Be your own critic
How does the saying go? “You don’t know where you’re going if you don’t know where you’ve been?” I know you’re thinking you don’t have time for one more survey, assessment, or evaluation tool. However, for global learning to “stick” you need to pay attention to what works and what doesn’t. And the only way to do that is to constantly ask yourselves, “Is this working?” or “How can I make this more impactful?”
After our first learning transfer with our leadership team we thought we nailed the training. So we used the same agenda, activities, and hand-outs for our next training with program directors and found a much different result. They felt rushed. They were confused. It was too high level and what they really needed was an overview about what global learning is and why it is important and what incorporating it into their specific programs would look like. So much of what they were already doing was global learning, however it either was not articulated well or it wasn’t an intentional approach to their program design or activities. Helping directors identify what was already global as well as places for incorporating global learning into the existing curricula was needed.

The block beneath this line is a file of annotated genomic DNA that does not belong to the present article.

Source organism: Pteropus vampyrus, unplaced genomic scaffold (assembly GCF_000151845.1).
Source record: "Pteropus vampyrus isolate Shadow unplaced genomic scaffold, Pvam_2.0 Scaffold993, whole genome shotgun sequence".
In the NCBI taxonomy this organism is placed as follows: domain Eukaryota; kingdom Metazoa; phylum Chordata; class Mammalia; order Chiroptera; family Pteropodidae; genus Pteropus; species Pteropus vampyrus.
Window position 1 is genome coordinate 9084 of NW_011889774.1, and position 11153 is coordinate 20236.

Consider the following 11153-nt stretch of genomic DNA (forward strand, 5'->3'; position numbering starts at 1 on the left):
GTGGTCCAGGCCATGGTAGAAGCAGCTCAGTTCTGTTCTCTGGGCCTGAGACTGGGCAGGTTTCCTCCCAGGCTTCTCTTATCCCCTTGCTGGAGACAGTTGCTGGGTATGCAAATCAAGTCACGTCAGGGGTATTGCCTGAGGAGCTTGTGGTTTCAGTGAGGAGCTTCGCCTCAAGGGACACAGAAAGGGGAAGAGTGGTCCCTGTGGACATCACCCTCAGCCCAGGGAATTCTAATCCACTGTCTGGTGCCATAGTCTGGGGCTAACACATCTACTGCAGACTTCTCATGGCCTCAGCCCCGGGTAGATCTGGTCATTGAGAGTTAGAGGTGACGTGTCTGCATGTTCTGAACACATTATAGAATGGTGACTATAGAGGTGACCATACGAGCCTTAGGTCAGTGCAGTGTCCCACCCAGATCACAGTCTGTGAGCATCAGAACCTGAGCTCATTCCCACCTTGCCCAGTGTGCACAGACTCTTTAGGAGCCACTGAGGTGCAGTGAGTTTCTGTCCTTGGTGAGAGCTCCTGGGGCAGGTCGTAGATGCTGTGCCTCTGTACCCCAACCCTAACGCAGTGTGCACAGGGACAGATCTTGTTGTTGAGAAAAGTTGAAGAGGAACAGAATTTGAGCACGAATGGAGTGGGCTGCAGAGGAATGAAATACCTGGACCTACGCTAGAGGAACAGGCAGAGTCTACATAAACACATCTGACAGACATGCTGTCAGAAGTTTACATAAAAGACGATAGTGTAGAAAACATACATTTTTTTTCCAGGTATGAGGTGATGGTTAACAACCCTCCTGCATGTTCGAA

Reviewing and evaluating each training, coaching, and learning session has provided us with invaluable information on how to tailor the delivery and activities to individual interests and abilities. We surveyed the staff after each training asking basic questions (what was most/least helpful; how will you incorporate this into your daily work; what are your concerns; and what is most exciting).
This isn’t a recipe or a cautionary tale. What works or didn’t work for us might or might not work for you. The best advice is the simplest: just start. Start somewhere: with one staff person, one staff group, or one program. Just start—and don’t forget to share.
The opinions expressed in Global Learning are strictly those of the author(s) and do not reflect the opinions or endorsement of Editorial Projects in Education, or any of its publications.